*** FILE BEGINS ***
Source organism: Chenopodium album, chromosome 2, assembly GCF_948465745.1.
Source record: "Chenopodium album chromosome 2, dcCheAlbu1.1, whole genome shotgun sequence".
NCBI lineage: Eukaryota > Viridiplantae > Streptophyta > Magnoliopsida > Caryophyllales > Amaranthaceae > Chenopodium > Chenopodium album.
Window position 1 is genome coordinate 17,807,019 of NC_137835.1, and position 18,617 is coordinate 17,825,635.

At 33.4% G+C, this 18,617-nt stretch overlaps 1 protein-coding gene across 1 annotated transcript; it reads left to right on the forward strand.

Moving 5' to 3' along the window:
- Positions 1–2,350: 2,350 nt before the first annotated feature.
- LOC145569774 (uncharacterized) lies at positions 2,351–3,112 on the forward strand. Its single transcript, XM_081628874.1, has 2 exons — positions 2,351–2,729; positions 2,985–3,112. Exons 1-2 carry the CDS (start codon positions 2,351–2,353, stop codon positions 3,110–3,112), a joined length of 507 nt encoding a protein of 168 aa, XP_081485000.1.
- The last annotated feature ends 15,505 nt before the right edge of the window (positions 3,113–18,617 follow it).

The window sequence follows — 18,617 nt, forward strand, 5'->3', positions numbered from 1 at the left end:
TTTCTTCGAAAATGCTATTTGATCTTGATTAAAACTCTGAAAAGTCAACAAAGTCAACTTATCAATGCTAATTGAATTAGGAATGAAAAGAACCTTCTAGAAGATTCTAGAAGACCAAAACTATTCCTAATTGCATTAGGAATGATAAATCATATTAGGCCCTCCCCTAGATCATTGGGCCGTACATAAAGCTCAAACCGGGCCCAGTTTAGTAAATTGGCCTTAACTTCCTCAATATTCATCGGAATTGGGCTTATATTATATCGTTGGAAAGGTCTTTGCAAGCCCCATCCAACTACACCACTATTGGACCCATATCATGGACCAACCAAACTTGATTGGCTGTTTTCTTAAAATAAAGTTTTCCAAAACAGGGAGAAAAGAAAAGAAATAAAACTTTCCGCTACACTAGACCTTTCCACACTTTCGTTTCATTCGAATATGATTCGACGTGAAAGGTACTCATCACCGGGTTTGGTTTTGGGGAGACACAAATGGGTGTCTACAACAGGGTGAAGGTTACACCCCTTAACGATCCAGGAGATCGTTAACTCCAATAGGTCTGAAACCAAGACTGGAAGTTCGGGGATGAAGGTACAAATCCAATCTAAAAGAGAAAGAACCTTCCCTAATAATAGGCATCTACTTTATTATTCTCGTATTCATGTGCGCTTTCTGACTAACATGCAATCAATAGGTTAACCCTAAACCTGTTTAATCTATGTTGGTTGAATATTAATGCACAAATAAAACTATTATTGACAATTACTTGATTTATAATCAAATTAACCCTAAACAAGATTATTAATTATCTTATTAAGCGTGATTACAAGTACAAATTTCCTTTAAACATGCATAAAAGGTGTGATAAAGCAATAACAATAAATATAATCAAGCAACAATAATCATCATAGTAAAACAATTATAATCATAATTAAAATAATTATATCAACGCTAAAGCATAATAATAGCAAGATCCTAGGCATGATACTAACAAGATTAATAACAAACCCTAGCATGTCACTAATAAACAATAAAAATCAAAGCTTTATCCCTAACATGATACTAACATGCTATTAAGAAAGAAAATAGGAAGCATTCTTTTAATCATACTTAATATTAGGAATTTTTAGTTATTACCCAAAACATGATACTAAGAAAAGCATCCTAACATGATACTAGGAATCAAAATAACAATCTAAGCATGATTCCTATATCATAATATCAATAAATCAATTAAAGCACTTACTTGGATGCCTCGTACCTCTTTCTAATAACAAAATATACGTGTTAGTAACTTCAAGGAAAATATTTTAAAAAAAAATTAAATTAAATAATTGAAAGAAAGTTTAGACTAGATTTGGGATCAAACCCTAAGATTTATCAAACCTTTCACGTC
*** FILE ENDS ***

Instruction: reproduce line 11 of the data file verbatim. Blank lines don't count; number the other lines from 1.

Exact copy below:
TTTCTTCGAAAATGCTATTTGATCTTGATTAAAACTCTGAAAAGTCAACAAAGTCAACTTATCAATGCTAATTGAATTAGGAATGAAAAGAACCTTCTAGAAGATTCTAGAAGACCAAAACTATTCCTAATTGCATTAGGAATGATAAATCATATTAGGCCCTCCCCTAGATCATTGGGCCGTACATAAAGCTCAAACCGGGCCCAGTTTAGTAAATTGGCCTTAACTTCCTCAATATTCATCGGAATTGGGCTTATATTATATCGTTGGAAAGGTCTTTGCAAGCCCCATCCAACTACACCACTATTGGACCCATATCATGGACCAACCAAACTTGATTGGCTGTTTTCTTAAAATAAAGTTTTCCAAAACAGGGAGAAAAGAAAAGAAATAAAACTTTCCGCTACACTAGACCTTTCCACACTTTCGTTTCATTCGAATATGATTCGACGTGAAAGGTACTCATCACCGGGTTTGGTTTTGGGGAGACACAAATGGGTGTCTACAACAGGGTGAAGGTTACACCCCTTAACGATCCAGGAGATCGTTAACTCCAATAGGTCTGAAACCAAGACTGGAAGTTCGGGGATGAAGGTACAAATCCAATCTAAAAGAGAAAGAACCTTCCCTAATAATAGGCATCTACTTTATTATTCTCGTATTCATGTGCGCTTTCTGACTAACATGCAATCAATAGGTTAACCCTAAACCTGTTTAATCTATGTTGGTTGAATATTAATGCACAAATAAAACTATTATTGACAATTACTTGATTTATAATCAAATTAACCCTAAACAAGATTATTAATTATCTTATTAAGCGTGATTACAAGTACAAATTTCCTTTAAACATGCATAAAAGGTGTGATAAAGCAATAACAATAAATATAATCAAGCAACAATAATCATCATAGTAAAACAATTATAATCATAATTAAAATAATTATATCAACGCTAAAGCATAATAATAGCAAGATCCTAGGCATGATACTAACAAGATTAATAACAAACCCTAGCATGTCACTAATAAACAATAAAAATCAAAGCTTTATCCCTAACATGATACTAACATGCTATTAAGAAAGAAAATAGGAAGCATTCTTTTAATCATACTTAATATTAGGAATTTTTAGTTATTACCCAAAACATGATACTAAGAAAAGCATCCTAACATGATACTAGGAATCAAAATAACAATCTAAGCATGATTCCTATATCATAATATCAATAAATCAATTAAAGCACTTACTTGGATGCCTCGTACCTCTTTCTAATAACAAAATATACGTGTTAGTAACTTCAAGGAAAATATTTTAAAAAAAAATTAAATTAAATAATTGAAAGAAAGTTTAGACTAGATTTGGGATCAAACCCTAAGATTTATCAAACCTTTCACGTC